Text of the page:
Dogs diagnosed with appendicular chondrosarcoma can live from 540 to 2618 days, following limb amputation only. It is essential that chondrosarcoma is graded in order to have an accurate depiction of the survival time as it is significantly different for each grade. Metastasis is likely to occur, usually later in the course of the illness, regardless of chemotherapy or lack thereof.

It can be difficult to determine a prognosis for appendicular fibrosarcoma or hemangiosarcoma as these are rare. Regardless, metastasis has proven to be very common in hemangiosarcoma patients and thus the survival period is much lower post-amputation.

Appendicular osteosarcoma in cats is less likely to metastasize, resulting in a high median survival time of 350 days which could extend to 4 years.

An accurate prognosis for axial bone tumours depends on the location and tumour type. Pelvis and scapula osteosarcoma often have a similar prognosis to that of appendicular osteosarcoma cases, for both curative-intent and palliative treatments. Osteosarcoma of the head has poor survival times usually due to the tumour reoccurring in the same area. In the chance that the tumour is completely resected, the dog will be cured and their survival time will increase drastically, thus aggressive surgical treatment is usually necessary in such cases.

The skull bones could also be affected by multilobular osteochondrosarcoma which is an axial skeleton tumour. Prognosis in this case is dependent on histologic grade and whether or not the tumour was completely removed. If the tumour resection was not complete, there is a higher chance of recurrence and metastasis. The overall average survival, with regards to all histologic and resection cases, is approximately 600 to 800 days. Multibular osteochondrosarcoma tumours grow slowly, thus after the dog is diagnosed with metastatic disease, their survival time will still be prolonged for a average of 239 days.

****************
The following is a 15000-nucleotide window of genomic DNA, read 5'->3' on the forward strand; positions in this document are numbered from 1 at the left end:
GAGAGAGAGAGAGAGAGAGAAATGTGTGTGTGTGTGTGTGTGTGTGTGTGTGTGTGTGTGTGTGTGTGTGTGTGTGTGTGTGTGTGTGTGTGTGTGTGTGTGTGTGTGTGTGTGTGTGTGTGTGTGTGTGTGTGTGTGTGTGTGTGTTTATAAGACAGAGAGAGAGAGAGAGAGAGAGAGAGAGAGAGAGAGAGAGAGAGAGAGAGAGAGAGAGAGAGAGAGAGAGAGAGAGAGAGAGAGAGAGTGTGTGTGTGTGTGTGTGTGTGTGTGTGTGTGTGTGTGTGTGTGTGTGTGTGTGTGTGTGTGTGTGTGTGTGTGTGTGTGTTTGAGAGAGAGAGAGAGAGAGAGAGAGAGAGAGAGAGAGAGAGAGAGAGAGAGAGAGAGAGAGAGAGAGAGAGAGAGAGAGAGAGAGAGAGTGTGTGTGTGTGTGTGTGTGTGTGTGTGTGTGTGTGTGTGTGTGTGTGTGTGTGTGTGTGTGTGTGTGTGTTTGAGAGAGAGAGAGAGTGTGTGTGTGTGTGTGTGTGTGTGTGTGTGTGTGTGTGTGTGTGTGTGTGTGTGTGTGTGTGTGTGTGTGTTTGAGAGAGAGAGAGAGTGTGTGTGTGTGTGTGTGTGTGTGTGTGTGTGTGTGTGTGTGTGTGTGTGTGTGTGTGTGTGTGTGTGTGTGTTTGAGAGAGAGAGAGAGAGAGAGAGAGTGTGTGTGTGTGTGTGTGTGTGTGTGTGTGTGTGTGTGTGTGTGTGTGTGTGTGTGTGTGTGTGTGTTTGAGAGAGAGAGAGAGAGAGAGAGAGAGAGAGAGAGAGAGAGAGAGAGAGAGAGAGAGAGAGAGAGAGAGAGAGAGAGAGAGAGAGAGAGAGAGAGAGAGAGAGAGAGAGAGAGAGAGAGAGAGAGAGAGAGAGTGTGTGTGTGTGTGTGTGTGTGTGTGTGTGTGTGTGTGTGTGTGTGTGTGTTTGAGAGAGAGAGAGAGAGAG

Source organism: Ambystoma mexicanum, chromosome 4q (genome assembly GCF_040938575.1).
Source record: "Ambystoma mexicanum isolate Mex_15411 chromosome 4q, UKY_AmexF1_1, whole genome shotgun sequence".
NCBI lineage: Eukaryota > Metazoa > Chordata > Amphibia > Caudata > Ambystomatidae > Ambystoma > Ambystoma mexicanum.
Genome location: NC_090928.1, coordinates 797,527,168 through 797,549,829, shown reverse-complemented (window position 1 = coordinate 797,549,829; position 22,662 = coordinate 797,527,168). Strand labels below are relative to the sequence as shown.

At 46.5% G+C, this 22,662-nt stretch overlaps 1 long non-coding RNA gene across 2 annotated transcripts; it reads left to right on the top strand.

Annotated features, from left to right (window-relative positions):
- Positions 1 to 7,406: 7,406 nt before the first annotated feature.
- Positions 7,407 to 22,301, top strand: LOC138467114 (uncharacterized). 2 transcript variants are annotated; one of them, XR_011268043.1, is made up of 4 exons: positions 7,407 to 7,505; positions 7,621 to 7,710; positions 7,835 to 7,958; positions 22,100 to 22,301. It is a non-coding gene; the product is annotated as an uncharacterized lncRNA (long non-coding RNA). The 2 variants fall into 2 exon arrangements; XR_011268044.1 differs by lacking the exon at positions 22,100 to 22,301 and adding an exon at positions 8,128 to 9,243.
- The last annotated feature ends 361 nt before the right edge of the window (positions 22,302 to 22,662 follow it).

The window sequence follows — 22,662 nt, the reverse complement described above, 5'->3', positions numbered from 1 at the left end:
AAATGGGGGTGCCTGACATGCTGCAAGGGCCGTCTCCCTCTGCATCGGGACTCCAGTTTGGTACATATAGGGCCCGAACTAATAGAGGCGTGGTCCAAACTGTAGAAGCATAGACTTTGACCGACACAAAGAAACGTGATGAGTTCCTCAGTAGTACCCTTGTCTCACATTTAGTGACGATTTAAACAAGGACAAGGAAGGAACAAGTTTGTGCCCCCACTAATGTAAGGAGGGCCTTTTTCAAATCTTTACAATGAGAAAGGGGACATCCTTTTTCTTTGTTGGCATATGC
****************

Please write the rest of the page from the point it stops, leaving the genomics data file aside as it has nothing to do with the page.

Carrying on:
Rib osteosarcomas are regarded as aggressive tumours. Metastasis is diagnosed at death for majority of cases in osteosarcoma, hemangiosarcoma and fibrosarcoma. Prognosis in dogs suffering from rib tumours, can be affected the type of tumour and how complete the surgical resection is. The survival period for dogs diagnosed with rib osteosarcomas is only around 90 after surgical treatment which can be increased to around 290 days when combined with chemotherapy. Rib chondrosarcoma has a longer 5 to 10 times higher survival period post-surgery in comparison.

For dogs with vertebral tumours prognosis is generally poor. If the tumour is malignant, the average survival is around 135 days, this is regardless of the type of tumour. Factors such as location of the tumour and post-operative treatment do not seem to impact the survival chances of these tumours.